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Is it possible to use an object as a hash key?

For example, the following code allows me to use an instance of MyClass as a key but when I iterate over the keys and attempt to invoke the get_value method, I get the error:

Can't locate object method "get_value" via package "MyClass=HASH(0x12a4040)" (perhaps you forgot to load "MyClass=HASH(0x12a4040)"?)

package MyClass;
use strict;

sub new
{
    my $class = shift;
    my $self = {
        _value => shift
    };
    bless $self, $class;
    return $self;
}

sub get_value {
    my($self) = @_;
    return $self->{_value};
}

my %hash = ();
%hash->{new MyClass(1)} = 0;
%hash->{new MyClass(2)} = 1;

for my $key (keys %hash)
{
    print $key->get_value;
}
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2 Answers 2

up vote 10 down vote accepted

By default, all hash keys in Perl are strings, so what is happening in you code (which has other problems as well), is you are converting the object to a string and storing the string.

In general, if you want to use a object as a key, the simplest way to do it is to use two data structures, one that holds your objects (an array), and another that maps the objects to some values (a hash). It is also possible to create a tied hash which will support objects as keys, but in general, tied hashes are going to be slower than simply using two data structures.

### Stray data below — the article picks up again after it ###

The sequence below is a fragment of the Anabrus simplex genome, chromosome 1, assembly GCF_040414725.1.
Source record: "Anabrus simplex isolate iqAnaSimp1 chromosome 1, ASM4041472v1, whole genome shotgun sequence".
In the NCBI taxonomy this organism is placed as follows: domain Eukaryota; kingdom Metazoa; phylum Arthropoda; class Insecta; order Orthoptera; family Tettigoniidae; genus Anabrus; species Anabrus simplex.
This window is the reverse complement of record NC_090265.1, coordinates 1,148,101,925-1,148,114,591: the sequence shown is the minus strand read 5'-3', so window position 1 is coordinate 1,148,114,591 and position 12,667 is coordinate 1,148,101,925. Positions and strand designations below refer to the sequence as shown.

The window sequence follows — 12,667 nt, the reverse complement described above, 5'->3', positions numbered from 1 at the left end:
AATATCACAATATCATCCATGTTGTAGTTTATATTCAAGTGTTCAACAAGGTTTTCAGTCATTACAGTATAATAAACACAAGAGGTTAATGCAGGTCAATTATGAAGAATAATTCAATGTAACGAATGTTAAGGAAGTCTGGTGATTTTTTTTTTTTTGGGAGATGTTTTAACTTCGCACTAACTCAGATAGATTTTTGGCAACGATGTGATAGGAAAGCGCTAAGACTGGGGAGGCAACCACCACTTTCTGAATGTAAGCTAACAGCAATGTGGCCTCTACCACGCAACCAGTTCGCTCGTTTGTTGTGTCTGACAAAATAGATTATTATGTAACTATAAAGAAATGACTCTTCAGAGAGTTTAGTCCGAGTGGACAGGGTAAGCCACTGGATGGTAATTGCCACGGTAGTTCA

The standard module Tie::RefHash provides a mechanism for using objects (and other references) as hash keys (that work properly when you get them back).

use Tie::RefHash;
tie my %hash, 'Tie::RefHash';

$hash{MyClass->new(1)} = 0;  # never use the indirect object syntax
....
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Anything used as a hash key is stringified. So when using your object as a hash key, you're only getting a string representation of it and not the actual object itself.

The real question is, why in the world would you want to do this?

Also, the syntax for assigning values to a hash is $hash{key} = $val; the arrow is used when you're dealing with a hash reference.

If you want to associate objects with some other value, one way would be to use an array of hashes, e.g.

my @foo;
push @foo, { obj => MyClass->new( 1 ), val => 0 };
push @foo, { obj => MyClass->new( 2 ), val => 1 };

Then you could call $foo[0]{obj}->get_value();

If you just want your objects to be able to return some unique per-instance ID, you could add a method that takes advantage of Scalar::Util's refaddr operator:

use Scalar::Util 'refaddr';

sub unique_id { 
    my $self = shift;
    return refaddr $self;
}

...

$hash{MyClass->new(1)->unique_id} = 0;

For more: perlobj, perldata, perlreftut, Scalar::Util

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